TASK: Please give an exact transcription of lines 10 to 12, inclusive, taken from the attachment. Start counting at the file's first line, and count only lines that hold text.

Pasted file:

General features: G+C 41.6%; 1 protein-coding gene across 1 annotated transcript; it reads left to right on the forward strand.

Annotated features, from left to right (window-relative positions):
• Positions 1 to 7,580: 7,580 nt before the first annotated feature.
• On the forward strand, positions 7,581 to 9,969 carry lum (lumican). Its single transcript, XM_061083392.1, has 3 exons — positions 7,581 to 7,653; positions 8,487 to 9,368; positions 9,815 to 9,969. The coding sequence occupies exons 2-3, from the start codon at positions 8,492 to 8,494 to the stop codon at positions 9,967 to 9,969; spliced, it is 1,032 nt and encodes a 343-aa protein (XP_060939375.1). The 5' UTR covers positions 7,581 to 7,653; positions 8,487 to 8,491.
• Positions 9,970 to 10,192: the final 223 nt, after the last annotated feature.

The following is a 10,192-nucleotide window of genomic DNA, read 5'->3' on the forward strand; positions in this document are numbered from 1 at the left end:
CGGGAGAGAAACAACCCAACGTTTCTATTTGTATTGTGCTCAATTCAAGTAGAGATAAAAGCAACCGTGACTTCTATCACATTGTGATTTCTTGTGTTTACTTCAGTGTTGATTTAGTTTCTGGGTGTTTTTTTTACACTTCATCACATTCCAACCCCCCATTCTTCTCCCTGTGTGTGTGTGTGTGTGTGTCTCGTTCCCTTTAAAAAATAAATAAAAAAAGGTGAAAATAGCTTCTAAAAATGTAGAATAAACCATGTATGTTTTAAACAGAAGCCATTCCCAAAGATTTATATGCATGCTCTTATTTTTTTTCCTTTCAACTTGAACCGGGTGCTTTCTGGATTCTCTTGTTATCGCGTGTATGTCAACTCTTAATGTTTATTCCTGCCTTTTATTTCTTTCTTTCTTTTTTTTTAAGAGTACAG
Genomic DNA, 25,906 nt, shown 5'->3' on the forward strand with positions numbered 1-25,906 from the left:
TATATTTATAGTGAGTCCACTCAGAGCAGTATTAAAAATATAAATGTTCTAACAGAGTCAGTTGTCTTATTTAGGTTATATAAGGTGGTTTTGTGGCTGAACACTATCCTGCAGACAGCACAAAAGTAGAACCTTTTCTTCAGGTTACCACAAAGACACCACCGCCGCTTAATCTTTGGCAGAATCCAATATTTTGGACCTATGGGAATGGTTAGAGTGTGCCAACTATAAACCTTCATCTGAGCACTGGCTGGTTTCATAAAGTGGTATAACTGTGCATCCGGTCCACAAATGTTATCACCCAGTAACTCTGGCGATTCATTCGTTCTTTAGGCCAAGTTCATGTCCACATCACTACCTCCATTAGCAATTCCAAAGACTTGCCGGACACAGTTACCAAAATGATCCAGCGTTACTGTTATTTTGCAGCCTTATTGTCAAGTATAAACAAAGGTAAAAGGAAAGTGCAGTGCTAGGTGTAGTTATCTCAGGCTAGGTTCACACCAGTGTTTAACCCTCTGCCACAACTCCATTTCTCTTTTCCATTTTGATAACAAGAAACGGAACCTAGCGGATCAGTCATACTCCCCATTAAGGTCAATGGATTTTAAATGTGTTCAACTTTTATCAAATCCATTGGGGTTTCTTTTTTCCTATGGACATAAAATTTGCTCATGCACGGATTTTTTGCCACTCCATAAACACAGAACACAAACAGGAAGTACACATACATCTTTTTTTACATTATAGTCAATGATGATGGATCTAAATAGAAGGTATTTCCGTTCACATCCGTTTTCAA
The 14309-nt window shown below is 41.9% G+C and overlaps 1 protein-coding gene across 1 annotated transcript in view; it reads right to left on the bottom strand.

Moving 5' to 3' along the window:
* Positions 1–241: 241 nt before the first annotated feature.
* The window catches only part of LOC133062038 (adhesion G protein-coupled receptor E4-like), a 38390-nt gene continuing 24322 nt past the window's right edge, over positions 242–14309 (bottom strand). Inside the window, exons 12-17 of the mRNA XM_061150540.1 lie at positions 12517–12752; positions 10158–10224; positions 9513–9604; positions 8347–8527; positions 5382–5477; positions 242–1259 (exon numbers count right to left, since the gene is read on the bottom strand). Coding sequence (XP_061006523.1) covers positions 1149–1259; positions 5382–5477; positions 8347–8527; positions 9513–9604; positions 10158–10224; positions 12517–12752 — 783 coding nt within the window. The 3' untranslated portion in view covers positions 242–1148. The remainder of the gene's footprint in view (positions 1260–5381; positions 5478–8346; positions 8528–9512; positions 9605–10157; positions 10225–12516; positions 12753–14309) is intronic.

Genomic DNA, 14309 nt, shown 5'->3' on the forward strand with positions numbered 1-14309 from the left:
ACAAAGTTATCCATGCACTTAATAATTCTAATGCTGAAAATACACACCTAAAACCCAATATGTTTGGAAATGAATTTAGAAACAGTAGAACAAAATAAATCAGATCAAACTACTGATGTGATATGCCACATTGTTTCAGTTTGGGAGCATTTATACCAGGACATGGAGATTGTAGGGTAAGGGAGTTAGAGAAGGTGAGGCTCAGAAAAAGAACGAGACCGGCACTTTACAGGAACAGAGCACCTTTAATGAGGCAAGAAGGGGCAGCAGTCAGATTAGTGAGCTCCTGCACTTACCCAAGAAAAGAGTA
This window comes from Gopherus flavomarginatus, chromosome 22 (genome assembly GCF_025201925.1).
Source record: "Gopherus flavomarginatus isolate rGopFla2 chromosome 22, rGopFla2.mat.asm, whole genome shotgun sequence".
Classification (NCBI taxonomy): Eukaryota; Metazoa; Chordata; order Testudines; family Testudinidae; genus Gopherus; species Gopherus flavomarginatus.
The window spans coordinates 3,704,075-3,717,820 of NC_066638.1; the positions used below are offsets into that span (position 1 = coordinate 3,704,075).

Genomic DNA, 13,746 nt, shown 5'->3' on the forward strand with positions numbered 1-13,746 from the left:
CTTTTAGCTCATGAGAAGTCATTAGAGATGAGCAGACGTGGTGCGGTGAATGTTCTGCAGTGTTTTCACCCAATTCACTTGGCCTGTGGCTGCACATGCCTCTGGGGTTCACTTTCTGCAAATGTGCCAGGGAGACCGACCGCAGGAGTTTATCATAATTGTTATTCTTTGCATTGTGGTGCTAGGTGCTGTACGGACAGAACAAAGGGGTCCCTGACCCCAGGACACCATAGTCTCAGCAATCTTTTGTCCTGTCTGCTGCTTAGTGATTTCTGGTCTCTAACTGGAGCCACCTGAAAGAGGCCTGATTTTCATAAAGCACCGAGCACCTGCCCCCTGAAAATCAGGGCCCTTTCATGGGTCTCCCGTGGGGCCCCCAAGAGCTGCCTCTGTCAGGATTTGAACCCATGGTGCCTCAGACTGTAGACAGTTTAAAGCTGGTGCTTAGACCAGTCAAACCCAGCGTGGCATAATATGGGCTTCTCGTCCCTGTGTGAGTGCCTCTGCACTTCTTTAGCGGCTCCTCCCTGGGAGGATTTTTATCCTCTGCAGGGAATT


The 14309-nt window shown below is 41.9% G+C and overlaps 1 protein-coding gene across 1 annotated transcript in view; it reads right to left on the bottom strand.

Moving 5' to 3' along the window:
* Positions 1–241: 241 nt before the first annotated feature.